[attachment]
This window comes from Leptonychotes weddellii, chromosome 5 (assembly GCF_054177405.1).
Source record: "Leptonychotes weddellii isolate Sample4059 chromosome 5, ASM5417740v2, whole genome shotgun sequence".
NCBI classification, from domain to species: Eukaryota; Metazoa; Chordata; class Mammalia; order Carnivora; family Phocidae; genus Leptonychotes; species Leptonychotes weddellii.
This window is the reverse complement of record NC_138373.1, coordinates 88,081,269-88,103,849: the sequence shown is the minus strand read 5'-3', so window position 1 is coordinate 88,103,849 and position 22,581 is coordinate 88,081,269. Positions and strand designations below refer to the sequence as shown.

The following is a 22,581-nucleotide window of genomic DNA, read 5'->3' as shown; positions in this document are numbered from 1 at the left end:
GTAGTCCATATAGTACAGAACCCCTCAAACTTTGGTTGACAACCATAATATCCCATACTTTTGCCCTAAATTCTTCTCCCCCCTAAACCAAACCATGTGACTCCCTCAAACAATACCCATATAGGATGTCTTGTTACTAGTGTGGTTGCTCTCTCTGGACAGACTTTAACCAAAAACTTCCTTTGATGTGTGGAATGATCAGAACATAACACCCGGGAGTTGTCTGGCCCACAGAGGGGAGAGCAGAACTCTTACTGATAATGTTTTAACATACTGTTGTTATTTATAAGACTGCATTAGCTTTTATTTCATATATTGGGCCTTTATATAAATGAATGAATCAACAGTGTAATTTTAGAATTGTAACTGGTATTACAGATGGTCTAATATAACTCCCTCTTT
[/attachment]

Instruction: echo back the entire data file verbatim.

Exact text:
This window comes from Leptonychotes weddellii, chromosome 5 (assembly GCF_054177405.1).
Source record: "Leptonychotes weddellii isolate Sample4059 chromosome 5, ASM5417740v2, whole genome shotgun sequence".
NCBI classification, from domain to species: Eukaryota; Metazoa; Chordata; class Mammalia; order Carnivora; family Phocidae; genus Leptonychotes; species Leptonychotes weddellii.
This window is the reverse complement of record NC_138373.1, coordinates 88,081,269-88,103,849: the sequence shown is the minus strand read 5'-3', so window position 1 is coordinate 88,103,849 and position 22,581 is coordinate 88,081,269. Positions and strand designations below refer to the sequence as shown.

The following is a 22,581-nucleotide window of genomic DNA, read 5'->3' as shown; positions in this document are numbered from 1 at the left end:
GTAGTCCATATAGTACAGAACCCCTCAAACTTTGGTTGACAACCATAATATCCCATACTTTTGCCCTAAATTCTTCTCCCCCCTAAACCAAACCATGTGACTCCCTCAAACAATACCCATATAGGATGTCTTGTTACTAGTGTGGTTGCTCTCTCTGGACAGACTTTAACCAAAAACTTCCTTTGATGTGTGGAATGATCAGAACATAACACCCGGGAGTTGTCTGGCCCACAGAGGGGAGAGCAGAACTCTTACTGATAATGTTTTAACATACTGTTGTTATTTATAAGACTGCATTAGCTTTTATTTCATATATTGGGCCTTTATATAAATGAATGAATCAACAGTGTAATTTTAGAATTGTAACTGGTATTACAGATGGTCTAATATAACTCCCTCTTT